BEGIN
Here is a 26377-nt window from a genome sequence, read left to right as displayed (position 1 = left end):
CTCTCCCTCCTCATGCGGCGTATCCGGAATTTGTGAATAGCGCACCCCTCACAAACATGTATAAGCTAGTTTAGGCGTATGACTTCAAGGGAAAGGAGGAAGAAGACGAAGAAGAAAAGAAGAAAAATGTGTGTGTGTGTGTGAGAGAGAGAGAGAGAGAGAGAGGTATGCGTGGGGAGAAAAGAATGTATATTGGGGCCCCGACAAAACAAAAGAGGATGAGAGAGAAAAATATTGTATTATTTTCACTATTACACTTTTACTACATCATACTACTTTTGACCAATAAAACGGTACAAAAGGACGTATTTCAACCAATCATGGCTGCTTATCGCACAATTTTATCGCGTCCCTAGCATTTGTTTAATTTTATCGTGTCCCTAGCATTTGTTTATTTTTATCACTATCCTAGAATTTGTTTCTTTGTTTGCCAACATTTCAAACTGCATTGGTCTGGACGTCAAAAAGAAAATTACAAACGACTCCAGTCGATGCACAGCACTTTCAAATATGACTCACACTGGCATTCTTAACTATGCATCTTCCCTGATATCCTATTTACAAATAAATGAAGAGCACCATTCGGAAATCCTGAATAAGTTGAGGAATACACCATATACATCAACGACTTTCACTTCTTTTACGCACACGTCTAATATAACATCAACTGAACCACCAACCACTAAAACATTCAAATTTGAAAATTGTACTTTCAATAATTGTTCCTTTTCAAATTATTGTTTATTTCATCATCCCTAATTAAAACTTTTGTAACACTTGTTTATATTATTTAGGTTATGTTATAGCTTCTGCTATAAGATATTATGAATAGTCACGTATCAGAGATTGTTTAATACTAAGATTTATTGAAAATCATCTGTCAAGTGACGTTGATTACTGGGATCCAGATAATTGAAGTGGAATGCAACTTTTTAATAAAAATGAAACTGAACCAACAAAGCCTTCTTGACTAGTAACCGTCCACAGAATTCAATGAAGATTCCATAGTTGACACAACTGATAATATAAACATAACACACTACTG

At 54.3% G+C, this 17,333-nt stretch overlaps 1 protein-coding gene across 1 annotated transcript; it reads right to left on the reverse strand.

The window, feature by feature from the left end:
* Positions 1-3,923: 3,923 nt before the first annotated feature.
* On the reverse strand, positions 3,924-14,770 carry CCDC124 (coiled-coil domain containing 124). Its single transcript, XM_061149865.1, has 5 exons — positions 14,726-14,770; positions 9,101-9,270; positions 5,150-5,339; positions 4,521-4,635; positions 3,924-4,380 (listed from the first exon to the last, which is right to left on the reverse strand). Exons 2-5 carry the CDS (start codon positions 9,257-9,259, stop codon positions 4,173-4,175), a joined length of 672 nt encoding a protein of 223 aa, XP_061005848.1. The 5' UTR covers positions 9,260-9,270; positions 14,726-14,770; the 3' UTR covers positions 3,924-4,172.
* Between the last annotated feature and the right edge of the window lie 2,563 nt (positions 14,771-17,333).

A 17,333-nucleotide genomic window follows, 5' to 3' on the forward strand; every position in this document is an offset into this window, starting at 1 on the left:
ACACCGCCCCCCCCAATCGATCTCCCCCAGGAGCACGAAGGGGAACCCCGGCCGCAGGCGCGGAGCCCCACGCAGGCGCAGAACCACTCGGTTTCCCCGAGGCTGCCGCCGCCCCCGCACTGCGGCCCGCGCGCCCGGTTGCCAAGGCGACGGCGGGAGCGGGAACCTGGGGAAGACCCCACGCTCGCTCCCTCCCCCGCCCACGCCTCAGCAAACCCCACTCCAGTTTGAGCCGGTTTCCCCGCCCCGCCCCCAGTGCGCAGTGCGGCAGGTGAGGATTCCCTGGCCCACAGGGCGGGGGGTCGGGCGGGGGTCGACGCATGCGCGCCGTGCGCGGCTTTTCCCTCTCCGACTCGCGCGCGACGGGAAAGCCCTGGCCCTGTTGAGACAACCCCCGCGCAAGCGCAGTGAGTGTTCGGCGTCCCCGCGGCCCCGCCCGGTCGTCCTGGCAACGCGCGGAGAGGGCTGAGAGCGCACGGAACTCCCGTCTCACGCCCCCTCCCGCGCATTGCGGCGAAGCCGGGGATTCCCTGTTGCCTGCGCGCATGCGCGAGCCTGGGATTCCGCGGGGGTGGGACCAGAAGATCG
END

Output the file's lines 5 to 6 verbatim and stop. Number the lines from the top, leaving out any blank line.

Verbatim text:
* Positions 1-3,923: 3,923 nt before the first annotated feature.
* On the reverse strand, positions 3,924-14,770 carry CCDC124 (coiled-coil domain containing 124). Its single transcript, XM_061149865.1, has 5 exons — positions 14,726-14,770; positions 9,101-9,270; positions 5,150-5,339; positions 4,521-4,635; positions 3,924-4,380 (listed from the first exon to the last, which is right to left on the reverse strand). Exons 2-5 carry the CDS (start codon positions 9,257-9,259, stop codon positions 4,173-4,175), a joined length of 672 nt encoding a protein of 223 aa, XP_061005848.1. The 5' UTR covers positions 9,260-9,270; positions 14,726-14,770; the 3' UTR covers positions 3,924-4,172.